We’ve all used cosmetics more than once. But if you really want to guarantee yourself wrinkles and pores, these soaps won’t do the trick. Rather, you need to buy a face cream specially made for the purpose. This device, unveiled on Saturday, is trying to prove that with just a small amount of COVID-19 on the skin, our skin can adapt and avoid toxins.
The soaps are shaped like insect wings, which, like butterflies, can do one thing. They release a gel with COVID-19, a molecule that helps produce more collagen, which tightens skin. Adding the device to your beauty regime, in theory, produces a glide so that you can cleanse much more effectively.
While surface environments for COVID-19 are sparsely found, the molecule resides in the skin tissues of many species. In mammals, however, it is known to primarily react with reactive oxygen species — molecules which release gas, primarily those that attach to and boost the metabolism of the body’s cells.
Co-invented by Anne Moisan and Valerie Wilke from the Université de Montréal and published by the The Lancet, the new device is described as a breakthrough because it detects CVD-19 on the skin. This is evidence to predict the action of moisturiser within the skin, and it could hold new information for cosmetic drug development, as well as trace industry, with respect to eczema, eczema-associated eczema, and impetigo. It is also under development as a device for the skin.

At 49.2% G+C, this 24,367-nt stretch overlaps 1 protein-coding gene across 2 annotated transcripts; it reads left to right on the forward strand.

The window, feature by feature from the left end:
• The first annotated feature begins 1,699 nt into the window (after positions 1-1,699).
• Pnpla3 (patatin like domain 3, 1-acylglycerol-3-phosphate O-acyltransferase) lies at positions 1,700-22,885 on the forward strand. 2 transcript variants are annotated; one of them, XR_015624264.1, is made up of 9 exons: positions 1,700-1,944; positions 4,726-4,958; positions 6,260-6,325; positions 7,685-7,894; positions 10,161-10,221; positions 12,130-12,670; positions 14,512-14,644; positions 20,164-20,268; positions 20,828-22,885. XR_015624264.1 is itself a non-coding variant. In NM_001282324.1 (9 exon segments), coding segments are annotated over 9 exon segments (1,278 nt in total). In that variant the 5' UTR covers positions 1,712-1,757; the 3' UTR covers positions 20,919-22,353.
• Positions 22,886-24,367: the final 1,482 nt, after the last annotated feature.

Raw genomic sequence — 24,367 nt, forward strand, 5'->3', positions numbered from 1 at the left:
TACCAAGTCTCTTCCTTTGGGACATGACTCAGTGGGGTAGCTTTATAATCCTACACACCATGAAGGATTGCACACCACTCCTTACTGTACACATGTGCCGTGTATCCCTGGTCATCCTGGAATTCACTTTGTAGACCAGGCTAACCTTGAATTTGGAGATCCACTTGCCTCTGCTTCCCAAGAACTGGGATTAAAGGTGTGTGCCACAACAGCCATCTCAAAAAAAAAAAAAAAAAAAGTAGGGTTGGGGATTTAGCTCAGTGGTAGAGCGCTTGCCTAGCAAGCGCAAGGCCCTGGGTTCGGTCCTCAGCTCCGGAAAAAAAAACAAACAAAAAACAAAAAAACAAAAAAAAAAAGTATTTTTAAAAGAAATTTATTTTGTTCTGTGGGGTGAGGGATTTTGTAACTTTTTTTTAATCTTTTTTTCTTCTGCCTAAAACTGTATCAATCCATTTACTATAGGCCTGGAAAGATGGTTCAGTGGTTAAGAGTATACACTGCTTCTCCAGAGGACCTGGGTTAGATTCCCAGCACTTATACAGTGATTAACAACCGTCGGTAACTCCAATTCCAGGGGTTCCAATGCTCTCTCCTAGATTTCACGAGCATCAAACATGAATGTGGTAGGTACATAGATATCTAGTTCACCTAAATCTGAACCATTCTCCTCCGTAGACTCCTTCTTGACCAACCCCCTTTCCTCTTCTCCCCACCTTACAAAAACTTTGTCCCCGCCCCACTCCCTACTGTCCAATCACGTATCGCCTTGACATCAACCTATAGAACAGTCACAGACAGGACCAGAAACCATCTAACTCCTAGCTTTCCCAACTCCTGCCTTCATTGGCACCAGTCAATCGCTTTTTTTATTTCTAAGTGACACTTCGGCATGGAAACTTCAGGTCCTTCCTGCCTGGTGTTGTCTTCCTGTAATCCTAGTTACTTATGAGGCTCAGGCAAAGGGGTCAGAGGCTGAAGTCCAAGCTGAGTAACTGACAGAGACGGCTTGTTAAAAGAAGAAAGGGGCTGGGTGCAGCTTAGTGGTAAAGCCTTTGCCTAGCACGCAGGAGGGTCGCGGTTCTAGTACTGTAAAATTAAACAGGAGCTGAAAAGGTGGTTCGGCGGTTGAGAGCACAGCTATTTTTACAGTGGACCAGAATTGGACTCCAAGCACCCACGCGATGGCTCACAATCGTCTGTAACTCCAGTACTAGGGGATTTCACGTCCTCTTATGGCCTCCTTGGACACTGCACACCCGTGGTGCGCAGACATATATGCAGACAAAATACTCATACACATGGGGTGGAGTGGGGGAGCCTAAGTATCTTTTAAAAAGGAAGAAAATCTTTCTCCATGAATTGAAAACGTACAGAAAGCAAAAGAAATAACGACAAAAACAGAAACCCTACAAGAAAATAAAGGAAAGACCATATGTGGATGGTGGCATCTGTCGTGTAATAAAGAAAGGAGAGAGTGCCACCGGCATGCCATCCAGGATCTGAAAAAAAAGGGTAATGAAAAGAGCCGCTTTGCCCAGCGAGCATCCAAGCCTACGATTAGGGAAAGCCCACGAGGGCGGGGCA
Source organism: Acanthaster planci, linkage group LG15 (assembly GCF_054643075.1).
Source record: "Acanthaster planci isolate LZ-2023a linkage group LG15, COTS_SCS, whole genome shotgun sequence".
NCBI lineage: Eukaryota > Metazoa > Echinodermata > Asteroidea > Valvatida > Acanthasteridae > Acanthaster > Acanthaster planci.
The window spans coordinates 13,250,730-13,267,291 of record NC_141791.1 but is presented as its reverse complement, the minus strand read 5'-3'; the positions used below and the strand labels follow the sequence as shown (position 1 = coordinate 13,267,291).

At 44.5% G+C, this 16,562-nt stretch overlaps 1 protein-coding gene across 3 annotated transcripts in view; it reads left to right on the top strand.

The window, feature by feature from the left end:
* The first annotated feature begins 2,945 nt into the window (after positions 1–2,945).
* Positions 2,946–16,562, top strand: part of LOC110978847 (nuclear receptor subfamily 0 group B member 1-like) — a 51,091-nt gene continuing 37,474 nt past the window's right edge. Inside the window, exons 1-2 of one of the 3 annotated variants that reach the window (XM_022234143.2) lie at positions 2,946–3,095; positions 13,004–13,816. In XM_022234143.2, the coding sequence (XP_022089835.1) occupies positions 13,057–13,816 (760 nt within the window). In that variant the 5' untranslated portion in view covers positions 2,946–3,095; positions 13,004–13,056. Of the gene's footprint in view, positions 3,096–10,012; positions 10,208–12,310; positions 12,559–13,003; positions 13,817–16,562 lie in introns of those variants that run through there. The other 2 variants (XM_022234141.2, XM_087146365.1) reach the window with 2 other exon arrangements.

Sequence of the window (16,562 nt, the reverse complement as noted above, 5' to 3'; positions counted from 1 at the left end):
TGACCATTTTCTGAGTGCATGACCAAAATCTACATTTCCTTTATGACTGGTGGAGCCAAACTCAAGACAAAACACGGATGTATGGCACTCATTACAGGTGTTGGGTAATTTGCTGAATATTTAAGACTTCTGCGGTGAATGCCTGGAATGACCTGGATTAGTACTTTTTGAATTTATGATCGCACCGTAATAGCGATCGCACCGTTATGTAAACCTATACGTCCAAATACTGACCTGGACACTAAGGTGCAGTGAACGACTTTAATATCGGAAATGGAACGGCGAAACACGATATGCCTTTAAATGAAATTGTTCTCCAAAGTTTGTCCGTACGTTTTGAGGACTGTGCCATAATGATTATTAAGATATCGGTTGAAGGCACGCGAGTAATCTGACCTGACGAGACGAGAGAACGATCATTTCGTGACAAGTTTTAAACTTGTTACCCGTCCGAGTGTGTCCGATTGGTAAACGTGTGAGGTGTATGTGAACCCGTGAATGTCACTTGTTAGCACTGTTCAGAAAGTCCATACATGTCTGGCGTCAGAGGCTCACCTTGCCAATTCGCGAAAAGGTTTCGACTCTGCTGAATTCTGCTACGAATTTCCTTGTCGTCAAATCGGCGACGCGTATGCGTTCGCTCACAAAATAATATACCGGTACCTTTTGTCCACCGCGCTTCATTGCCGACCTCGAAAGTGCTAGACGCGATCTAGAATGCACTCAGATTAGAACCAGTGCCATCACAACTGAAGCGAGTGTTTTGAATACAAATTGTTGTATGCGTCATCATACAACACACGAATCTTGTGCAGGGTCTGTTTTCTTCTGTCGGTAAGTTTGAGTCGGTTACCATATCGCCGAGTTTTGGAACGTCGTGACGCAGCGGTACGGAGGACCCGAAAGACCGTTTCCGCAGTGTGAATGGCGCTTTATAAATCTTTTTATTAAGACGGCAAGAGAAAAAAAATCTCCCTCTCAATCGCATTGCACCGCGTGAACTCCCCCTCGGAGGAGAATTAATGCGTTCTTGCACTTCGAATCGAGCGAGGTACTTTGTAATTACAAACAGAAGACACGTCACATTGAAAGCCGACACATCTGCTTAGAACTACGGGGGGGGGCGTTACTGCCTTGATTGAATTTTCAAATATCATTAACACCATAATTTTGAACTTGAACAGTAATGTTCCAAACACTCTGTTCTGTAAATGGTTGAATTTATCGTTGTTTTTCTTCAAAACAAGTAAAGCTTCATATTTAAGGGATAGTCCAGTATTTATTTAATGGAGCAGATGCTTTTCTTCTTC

“At least one source of CVD-19, found on the skin and in animal studies, is uniquely adaptive in the skin. It causes epidermal skin cells to produce additional cellular elements and to assimilate the inflammation that co-occurs with CVD-19. Exposing CVD-19 to this combination activates and adapts the epidermal micro-environment,” noted Wilke in a paper released on the Global Medical Challenge Science Grants site.
For now, the device is currently on loan in Mombasa, Kenya and it will be shown publicly in July 2018 in Canada, and after a few years on the market, in Kenya and China. It is still to be tested on humans. It is currently being explored with mould and with rats. At this point, it is not possible to produce people who have naturally developed robust skin barriers. It would take a suitable animal model.
Will the device act as a substitute for some creams? Of course not, says Wilke. “Those who don’t need to produce enough CVD-19 for moisturisers will want to invest in the new development, but the biological difference between a CVD-19-enabled moisturiser and an undiagnosed infertile gel skin treatment is very small. If those products do act as a sludge on the skin, then the equipment has evolved, the sophisticated receptors created for CVD-19 have been tuned, and the movement can be amplified.”
In theory, it might be used to detect skin diseases. If it were in-vitro screened at the National Cancer Institute, says Wilke, the material could serve as a biomarker in cancer-related tissue and it might be useful for those seeking treatment. But at this stage, it is still too soon to know anything about the impact of this device on biology.